Met Council Proposes Cuts To Southwest LRT
Politics + Public Policy
Transportation + Logistics
Met Council Proposes Cuts To Southwest LRT
The cuts are aimed at saving the massive transit project, which was put in doubt last month when its price tag went up by $340 million.
May 21, 2015
At a meeting Wednesday, Metropolitan Council chair Adam Duininck tried to get the members of the Corridor Management Committee — made up of local officials from communities along the Southwest Light Rail Transit route — to stick to discussing the technical aspects of a huge batch of proposed cuts to the project.
There will be time, Duininck said, to make arguments against some of the proposed cuts, which range in cost from a few thousand dollars to more than $100 million — all of which have been floated to help save a project that was put in doubt last month when the price tag ballooned by $340 million.
“I know there are going to be some reactions to what’s in front of us today,” Duininck said at the meeting. “But I want to do my best to keep this discussion at a higher level... It’ll be the next meeting where we’re really saying, ‘You know, we just can’t do this. We just can’t go this direction.’”
He wasn’t entirely successful. Peter Wagenius, representing Minneapolis Mayor Betsy Hodges on the committee of locally elected officials, couldn’t help but complain about some of the cuts suggested for Minneapolis, measures that had made the extension of the Green Line a contentious one in the city.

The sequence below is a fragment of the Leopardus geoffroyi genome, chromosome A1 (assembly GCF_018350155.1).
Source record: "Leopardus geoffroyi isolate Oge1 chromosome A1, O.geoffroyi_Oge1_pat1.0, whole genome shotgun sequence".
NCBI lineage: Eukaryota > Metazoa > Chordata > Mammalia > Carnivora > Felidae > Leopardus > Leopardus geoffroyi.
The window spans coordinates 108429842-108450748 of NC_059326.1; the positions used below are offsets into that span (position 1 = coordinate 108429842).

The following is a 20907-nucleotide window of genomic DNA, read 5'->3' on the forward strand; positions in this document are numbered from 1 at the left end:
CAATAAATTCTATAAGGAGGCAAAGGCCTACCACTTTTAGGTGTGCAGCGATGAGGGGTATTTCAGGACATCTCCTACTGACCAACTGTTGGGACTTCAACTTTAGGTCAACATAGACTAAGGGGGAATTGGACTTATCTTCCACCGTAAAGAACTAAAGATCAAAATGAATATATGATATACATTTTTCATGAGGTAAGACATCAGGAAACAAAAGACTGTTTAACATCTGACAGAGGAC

One of those suggestions was to eliminate — or at least delay — construction of the first station on the new route at Royalston Street, including the pedestrian and bicycle improvements planned for the awkward and congested area near 7th Street. The other suggestions were to eliminate two other stations in Minneapolis: at Penn Avenue and 21st Street.
Taken together, the cuts would save the project as much as $34 million. But Wagenius, the policy director for Hodges, said they also would eliminate the primary justification for choosing the alignment through the Kenilworth Corridor over other proposed routes: that it would better serve low-income and minority residents in North Minneapolis.
“This was a huge part of the argument in favor of the Kenilworth alignment,” Wagenius said. It was pushed, not by the city, but by Hennepin County and Met Council officials. Minneapolis was skeptical, he said, because it feared the stations would last only long enough for the route to be approved and then be cut out later.